Nowotny asks what does a social scientist do in the land of genomic promise? The promise (or contract) that binds science and scientists together is the expectation that the public have from scientists, and the scientists aspiration to produce something useful. The pursuit was one of laws, the laws of natural philosophy, but with the concept of ‘law’ as a term taken from society. Yet the aim to supersede the laws of society; science promised access to the kind of laws that could not be bent by kings or rulers – they provided truths above the arbitrariness of the rules of society. For the early scientists, Francis Bacon et al. the promise was the affecting of all things possible, using the experimental method and practical objectives, for the betterment of humankind.
Early promises that have been realised in society include the reduction in working hours with the concomitant provision of more free time, which ironically we fill with the products of other scientific promises, those of technology – mobile phones, TV, travel. As we consider the impact of genomic science, the genomic promise is a global promise where investment flows globally and through decentralised networks. Is genomic science now in the position to take the promise of human enhancement/betterment to a new level?
Nowotny quotes Richard Powers – ”People want everything, that’s their problem”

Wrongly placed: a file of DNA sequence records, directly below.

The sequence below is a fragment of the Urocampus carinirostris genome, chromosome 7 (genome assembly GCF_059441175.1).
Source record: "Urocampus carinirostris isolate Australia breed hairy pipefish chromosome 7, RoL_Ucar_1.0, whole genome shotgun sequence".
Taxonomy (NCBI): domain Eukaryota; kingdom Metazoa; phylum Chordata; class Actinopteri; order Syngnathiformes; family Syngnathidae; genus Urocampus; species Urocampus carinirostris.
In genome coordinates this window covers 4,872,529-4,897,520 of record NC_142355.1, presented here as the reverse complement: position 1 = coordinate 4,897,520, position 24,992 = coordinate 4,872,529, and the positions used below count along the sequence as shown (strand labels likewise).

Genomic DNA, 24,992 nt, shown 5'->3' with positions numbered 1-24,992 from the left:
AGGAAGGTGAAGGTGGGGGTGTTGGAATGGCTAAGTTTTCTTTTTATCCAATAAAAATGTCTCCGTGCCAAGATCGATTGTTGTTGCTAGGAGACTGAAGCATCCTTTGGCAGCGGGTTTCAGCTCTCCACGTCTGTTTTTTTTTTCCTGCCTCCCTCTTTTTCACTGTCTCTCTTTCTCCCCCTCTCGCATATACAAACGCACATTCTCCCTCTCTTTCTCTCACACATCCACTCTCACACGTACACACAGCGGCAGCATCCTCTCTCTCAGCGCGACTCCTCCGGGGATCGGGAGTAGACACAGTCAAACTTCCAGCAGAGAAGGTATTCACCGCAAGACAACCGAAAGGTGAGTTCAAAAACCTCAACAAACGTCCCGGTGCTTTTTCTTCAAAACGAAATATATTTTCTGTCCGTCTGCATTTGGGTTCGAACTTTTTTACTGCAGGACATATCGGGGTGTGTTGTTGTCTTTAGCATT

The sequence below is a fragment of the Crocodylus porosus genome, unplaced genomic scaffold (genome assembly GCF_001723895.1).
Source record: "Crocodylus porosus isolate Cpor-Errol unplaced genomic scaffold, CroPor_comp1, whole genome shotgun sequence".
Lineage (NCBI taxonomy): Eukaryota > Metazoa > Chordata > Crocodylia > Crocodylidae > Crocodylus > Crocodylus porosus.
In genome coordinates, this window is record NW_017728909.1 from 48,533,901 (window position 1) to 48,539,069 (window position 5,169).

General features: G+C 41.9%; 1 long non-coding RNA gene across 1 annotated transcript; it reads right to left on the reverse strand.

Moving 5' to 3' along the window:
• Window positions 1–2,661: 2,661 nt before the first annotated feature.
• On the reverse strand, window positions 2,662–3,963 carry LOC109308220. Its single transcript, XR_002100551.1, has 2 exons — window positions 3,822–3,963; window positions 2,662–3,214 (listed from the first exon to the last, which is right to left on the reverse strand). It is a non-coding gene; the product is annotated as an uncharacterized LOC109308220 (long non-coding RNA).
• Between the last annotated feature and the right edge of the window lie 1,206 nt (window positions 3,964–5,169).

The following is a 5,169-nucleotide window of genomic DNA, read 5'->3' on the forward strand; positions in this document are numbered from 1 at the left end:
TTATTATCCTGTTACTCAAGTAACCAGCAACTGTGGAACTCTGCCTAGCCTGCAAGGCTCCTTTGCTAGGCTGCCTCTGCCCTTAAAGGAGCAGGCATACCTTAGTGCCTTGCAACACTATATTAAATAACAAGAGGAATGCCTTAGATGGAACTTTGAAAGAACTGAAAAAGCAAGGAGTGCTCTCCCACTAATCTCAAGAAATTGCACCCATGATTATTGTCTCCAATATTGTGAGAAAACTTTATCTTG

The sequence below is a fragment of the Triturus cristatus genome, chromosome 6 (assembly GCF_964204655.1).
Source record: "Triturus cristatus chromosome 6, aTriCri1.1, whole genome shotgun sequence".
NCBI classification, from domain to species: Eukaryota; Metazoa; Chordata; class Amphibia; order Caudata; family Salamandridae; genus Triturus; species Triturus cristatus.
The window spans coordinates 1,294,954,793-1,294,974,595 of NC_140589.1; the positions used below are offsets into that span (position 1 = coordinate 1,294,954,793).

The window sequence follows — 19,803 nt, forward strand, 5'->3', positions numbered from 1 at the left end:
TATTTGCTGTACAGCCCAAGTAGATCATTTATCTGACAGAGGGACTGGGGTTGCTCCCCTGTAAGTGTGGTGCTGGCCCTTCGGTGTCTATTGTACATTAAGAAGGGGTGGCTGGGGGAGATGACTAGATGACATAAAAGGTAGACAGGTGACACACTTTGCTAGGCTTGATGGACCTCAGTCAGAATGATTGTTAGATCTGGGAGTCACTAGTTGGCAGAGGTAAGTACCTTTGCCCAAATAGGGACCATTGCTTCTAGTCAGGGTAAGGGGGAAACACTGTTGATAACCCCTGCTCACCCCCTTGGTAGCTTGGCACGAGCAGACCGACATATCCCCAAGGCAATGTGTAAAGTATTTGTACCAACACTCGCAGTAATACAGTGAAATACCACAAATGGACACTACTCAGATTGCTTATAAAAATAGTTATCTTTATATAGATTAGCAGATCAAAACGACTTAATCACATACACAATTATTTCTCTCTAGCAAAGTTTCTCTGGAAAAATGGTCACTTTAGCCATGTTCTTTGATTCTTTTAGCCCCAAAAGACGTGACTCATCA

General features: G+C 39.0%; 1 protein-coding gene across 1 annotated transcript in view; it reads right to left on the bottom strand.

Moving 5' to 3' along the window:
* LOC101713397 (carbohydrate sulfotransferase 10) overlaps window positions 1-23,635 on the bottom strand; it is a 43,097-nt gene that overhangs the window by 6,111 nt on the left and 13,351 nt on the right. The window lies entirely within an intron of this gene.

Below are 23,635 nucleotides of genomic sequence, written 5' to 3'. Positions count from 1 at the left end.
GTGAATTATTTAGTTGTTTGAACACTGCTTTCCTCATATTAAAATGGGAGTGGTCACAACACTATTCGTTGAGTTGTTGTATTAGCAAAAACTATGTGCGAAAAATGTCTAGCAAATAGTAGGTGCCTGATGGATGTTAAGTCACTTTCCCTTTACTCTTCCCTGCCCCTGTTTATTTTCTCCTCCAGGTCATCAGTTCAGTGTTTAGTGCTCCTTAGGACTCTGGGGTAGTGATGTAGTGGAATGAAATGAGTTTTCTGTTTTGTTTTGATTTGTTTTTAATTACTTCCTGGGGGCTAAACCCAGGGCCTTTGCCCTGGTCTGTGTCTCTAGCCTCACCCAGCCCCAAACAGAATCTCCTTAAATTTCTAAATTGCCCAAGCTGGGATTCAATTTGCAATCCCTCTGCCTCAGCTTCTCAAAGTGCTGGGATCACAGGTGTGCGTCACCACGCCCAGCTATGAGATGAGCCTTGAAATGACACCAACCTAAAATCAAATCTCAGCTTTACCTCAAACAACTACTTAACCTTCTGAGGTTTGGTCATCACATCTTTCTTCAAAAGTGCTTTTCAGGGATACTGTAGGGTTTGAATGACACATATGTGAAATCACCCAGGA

With genomics we may be entering a second renaissance. Like the original renaissance that put the individual at the centre of the political and cultural world, genomics offers the opportunity to recognise and discover our own individual uniqueness in a deep sense together with our relatedness to each other and to other species.
However, we need to be careful with promises we make, and not betray them. The worry is that we arrive in a situation where post-genomic science ends up meeting a ‘pre-genetic society’ that isn’t ready for it. There need to be bridges that enable society to be ready for these new technologies; these could include citizen science projects. Create space for people’s everyday experience and integrate it as experiential evidence. One such project is personal genomics – allowing people to interface with and explore the question, ‘who am I?’
Nowotny highlights discussion points that will be explored in the afternoon sessions.
From my own perspective, and reflecting on Nowotny’s ideas of promise and ‘betrayal’, it’s worth reflecting on that fact that the human genome project was funded off the back of such a promise – that benefits would be delivered upon its completion.
That we needed the genome sequence goes without saying, but the fact that most scientists knew the answers would not (could not) be immediate was probably known to scientists in a way that it was not clear (or not made clear) to society, or the politicians ratifying the funding. Although we could ponder on whether a government would have provided the funding it did had it known it wouldn’t get immediate results.
If the promise of science in society is one of expectation, I think it’s probably important to be careful managing those expectations. These begin with education about how science works, it’s pace and the absolute need to establish the fundamentals before we seek to apply discoveries to society.